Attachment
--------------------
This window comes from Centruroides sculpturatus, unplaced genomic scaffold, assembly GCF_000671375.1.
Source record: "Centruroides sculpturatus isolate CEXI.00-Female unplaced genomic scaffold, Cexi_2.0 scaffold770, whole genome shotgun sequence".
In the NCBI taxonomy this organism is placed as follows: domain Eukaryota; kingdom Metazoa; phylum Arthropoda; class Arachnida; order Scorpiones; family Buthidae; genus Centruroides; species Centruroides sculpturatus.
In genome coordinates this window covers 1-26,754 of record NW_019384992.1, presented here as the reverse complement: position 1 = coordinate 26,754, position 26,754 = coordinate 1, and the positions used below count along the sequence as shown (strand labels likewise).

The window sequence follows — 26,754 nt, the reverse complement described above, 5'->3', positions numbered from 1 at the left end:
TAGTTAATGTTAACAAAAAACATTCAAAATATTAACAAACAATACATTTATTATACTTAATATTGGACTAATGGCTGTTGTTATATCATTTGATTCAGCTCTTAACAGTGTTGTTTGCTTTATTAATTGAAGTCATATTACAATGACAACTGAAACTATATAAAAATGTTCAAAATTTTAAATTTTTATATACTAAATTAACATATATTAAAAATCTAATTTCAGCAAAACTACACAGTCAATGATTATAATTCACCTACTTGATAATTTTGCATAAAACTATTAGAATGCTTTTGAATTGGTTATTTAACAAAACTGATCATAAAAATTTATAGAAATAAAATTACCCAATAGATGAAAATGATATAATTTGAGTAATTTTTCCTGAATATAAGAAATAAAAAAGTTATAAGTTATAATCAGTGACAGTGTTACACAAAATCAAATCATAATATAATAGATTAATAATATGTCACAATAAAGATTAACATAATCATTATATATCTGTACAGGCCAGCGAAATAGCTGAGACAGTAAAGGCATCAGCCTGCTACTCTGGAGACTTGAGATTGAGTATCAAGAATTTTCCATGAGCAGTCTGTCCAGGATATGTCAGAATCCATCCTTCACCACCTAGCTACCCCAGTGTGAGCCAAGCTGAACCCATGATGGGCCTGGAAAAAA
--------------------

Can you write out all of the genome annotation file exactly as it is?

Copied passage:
This window comes from Centruroides sculpturatus, unplaced genomic scaffold, assembly GCF_000671375.1.
Source record: "Centruroides sculpturatus isolate CEXI.00-Female unplaced genomic scaffold, Cexi_2.0 scaffold770, whole genome shotgun sequence".
In the NCBI taxonomy this organism is placed as follows: domain Eukaryota; kingdom Metazoa; phylum Arthropoda; class Arachnida; order Scorpiones; family Buthidae; genus Centruroides; species Centruroides sculpturatus.
In genome coordinates this window covers 1-26,754 of record NW_019384992.1, presented here as the reverse complement: position 1 = coordinate 26,754, position 26,754 = coordinate 1, and the positions used below count along the sequence as shown (strand labels likewise).

The window sequence follows — 26,754 nt, the reverse complement described above, 5'->3', positions numbered from 1 at the left end:
TAGTTAATGTTAACAAAAAACATTCAAAATATTAACAAACAATACATTTATTATACTTAATATTGGACTAATGGCTGTTGTTATATCATTTGATTCAGCTCTTAACAGTGTTGTTTGCTTTATTAATTGAAGTCATATTACAATGACAACTGAAACTATATAAAAATGTTCAAAATTTTAAATTTTTATATACTAAATTAACATATATTAAAAATCTAATTTCAGCAAAACTACACAGTCAATGATTATAATTCACCTACTTGATAATTTTGCATAAAACTATTAGAATGCTTTTGAATTGGTTATTTAACAAAACTGATCATAAAAATTTATAGAAATAAAATTACCCAATAGATGAAAATGATATAATTTGAGTAATTTTTCCTGAATATAAGAAATAAAAAAGTTATAAGTTATAATCAGTGACAGTGTTACACAAAATCAAATCATAATATAATAGATTAATAATATGTCACAATAAAGATTAACATAATCATTATATATCTGTACAGGCCAGCGAAATAGCTGAGACAGTAAAGGCATCAGCCTGCTACTCTGGAGACTTGAGATTGAGTATCAAGAATTTTCCATGAGCAGTCTGTCCAGGATATGTCAGAATCCATCCTTCACCACCTAGCTACCCCAGTGTGAGCCAAGCTGAACCCATGATGGGCCTGGAAAAAA